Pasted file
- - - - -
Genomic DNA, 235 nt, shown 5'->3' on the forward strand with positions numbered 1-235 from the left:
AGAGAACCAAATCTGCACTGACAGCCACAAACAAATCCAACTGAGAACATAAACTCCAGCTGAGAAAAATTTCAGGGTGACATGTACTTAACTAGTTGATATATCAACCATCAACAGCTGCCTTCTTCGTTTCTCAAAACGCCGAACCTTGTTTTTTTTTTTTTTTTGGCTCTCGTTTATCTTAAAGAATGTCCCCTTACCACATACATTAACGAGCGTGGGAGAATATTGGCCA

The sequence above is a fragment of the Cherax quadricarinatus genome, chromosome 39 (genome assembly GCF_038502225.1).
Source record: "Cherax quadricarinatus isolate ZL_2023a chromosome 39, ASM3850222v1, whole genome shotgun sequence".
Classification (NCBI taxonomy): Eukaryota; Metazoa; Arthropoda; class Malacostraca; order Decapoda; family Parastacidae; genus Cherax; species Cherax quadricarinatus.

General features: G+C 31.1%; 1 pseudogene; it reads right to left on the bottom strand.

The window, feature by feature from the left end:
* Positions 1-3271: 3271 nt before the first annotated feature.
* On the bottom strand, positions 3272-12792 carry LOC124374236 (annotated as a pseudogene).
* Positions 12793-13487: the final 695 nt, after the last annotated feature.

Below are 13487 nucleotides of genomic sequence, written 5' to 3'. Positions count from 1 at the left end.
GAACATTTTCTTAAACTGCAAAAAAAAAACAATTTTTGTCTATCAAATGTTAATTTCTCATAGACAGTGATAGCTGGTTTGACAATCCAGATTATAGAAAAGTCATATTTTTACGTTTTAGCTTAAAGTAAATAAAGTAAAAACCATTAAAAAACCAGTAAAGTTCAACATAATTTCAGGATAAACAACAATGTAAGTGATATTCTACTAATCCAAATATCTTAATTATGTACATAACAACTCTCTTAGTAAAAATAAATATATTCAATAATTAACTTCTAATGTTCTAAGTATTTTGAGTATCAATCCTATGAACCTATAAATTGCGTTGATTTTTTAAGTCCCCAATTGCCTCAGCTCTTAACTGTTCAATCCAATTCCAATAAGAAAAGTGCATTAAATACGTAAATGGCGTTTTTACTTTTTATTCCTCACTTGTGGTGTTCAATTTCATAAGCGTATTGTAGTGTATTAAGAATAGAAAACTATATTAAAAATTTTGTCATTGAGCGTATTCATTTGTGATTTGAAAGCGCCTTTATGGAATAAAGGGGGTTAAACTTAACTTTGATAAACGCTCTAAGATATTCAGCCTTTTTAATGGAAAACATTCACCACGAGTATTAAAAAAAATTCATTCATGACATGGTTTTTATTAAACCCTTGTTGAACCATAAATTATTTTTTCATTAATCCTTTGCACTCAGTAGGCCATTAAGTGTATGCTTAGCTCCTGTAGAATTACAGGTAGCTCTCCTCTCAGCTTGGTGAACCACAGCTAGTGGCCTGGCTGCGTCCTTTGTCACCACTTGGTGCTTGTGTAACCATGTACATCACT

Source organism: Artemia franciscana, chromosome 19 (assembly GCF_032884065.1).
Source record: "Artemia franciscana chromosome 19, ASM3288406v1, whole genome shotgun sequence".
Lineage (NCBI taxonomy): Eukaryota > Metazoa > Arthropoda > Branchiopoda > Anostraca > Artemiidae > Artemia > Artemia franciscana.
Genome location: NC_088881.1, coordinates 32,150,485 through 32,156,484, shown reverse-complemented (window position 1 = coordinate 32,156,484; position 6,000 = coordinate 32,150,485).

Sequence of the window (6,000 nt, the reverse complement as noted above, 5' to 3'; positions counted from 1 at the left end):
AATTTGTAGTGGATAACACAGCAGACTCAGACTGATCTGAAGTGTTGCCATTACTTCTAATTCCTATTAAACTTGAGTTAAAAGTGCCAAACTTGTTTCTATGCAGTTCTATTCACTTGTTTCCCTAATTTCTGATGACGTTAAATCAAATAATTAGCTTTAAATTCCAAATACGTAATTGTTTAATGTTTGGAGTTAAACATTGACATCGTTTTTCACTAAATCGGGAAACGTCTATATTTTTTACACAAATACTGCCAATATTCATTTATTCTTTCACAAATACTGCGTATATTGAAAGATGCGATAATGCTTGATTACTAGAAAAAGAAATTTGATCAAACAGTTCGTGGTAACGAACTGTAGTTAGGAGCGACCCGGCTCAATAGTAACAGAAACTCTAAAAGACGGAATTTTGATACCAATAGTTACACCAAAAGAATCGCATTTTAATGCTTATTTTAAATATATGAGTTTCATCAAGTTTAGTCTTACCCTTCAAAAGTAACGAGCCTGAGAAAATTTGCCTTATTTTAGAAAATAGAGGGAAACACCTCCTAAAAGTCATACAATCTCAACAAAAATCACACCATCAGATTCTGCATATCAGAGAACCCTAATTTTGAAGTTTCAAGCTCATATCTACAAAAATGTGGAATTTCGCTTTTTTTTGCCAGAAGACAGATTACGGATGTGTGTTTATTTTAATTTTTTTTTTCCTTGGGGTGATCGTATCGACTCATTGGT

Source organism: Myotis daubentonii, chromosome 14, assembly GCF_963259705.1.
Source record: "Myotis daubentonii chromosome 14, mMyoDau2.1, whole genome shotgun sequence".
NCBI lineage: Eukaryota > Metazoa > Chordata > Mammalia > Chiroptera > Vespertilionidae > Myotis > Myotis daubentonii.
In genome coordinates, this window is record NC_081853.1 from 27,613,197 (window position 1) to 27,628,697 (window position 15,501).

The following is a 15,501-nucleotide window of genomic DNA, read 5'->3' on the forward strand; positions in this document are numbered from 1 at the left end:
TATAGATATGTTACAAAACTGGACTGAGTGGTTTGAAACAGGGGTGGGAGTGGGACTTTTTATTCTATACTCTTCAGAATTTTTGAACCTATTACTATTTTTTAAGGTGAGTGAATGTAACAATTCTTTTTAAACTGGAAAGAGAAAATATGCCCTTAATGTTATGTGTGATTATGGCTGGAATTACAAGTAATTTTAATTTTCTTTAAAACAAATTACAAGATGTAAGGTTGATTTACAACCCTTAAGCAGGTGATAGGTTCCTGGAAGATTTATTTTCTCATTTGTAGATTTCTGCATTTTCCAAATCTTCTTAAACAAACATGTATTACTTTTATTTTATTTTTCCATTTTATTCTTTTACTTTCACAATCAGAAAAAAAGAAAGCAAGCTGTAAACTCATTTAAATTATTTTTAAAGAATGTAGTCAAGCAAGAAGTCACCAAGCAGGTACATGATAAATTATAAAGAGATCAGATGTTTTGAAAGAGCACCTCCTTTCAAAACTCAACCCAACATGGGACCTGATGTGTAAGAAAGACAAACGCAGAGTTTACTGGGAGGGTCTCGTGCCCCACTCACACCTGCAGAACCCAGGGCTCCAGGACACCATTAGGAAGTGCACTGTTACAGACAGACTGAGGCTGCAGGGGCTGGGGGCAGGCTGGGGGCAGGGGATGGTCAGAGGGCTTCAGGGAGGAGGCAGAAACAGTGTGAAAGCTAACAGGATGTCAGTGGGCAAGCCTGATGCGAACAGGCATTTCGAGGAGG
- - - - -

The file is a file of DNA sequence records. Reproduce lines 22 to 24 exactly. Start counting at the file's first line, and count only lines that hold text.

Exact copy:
In genome coordinates, this window is record NC_081853.1 from 27,613,197 (window position 1) to 27,628,697 (window position 15,501).

The following is a 15,501-nucleotide window of genomic DNA, read 5'->3' on the forward strand; positions in this document are numbered from 1 at the left end:
TATAGATATGTTACAAAACTGGACTGAGTGGTTTGAAACAGGGGTGGGAGTGGGACTTTTTATTCTATACTCTTCAGAATTTTTGAACCTATTACTATTTTTTAAGGTGAGTGAATGTAACAATTCTTTTTAAACTGGAAAGAGAAAATATGCCCTTAATGTTATGTGTGATTATGGCTGGAATTACAAGTAATTTTAATTTTCTTTAAAACAAATTACAAGATGTAAGGTTGATTTACAACCCTTAAGCAGGTGATAGGTTCCTGGAAGATTTATTTTCTCATTTGTAGATTTCTGCATTTTCCAAATCTTCTTAAACAAACATGTATTACTTTTATTTTATTTTTCCATTTTATTCTTTTACTTTCACAATCAGAAAAAAAGAAAGCAAGCTGTAAACTCATTTAAATTATTTTTAAAGAATGTAGTCAAGCAAGAAGTCACCAAGCAGGTACATGATAAATTATAAAGAGATCAGATGTTTTGAAAGAGCACCTCCTTTCAAAACTCAACCCAACATGGGACCTGATGTGTAAGAAAGACAAACGCAGAGTTTACTGGGAGGGTCTCGTGCCCCACTCACACCTGCAGAACCCAGGGCTCCAGGACACCATTAGGAAGTGCACTGTTACAGACAGACTGAGGCTGCAGGGGCTGGGGGCAGGCTGGGGGCAGGGGATGGTCAGAGGGCTTCAGGGAGGAGGCAGAAACAGTGTGAAAGCTAACAGGATGTCAGTGGGCAAGCCTGATGCGAACAGGCATTTCGAGGAGG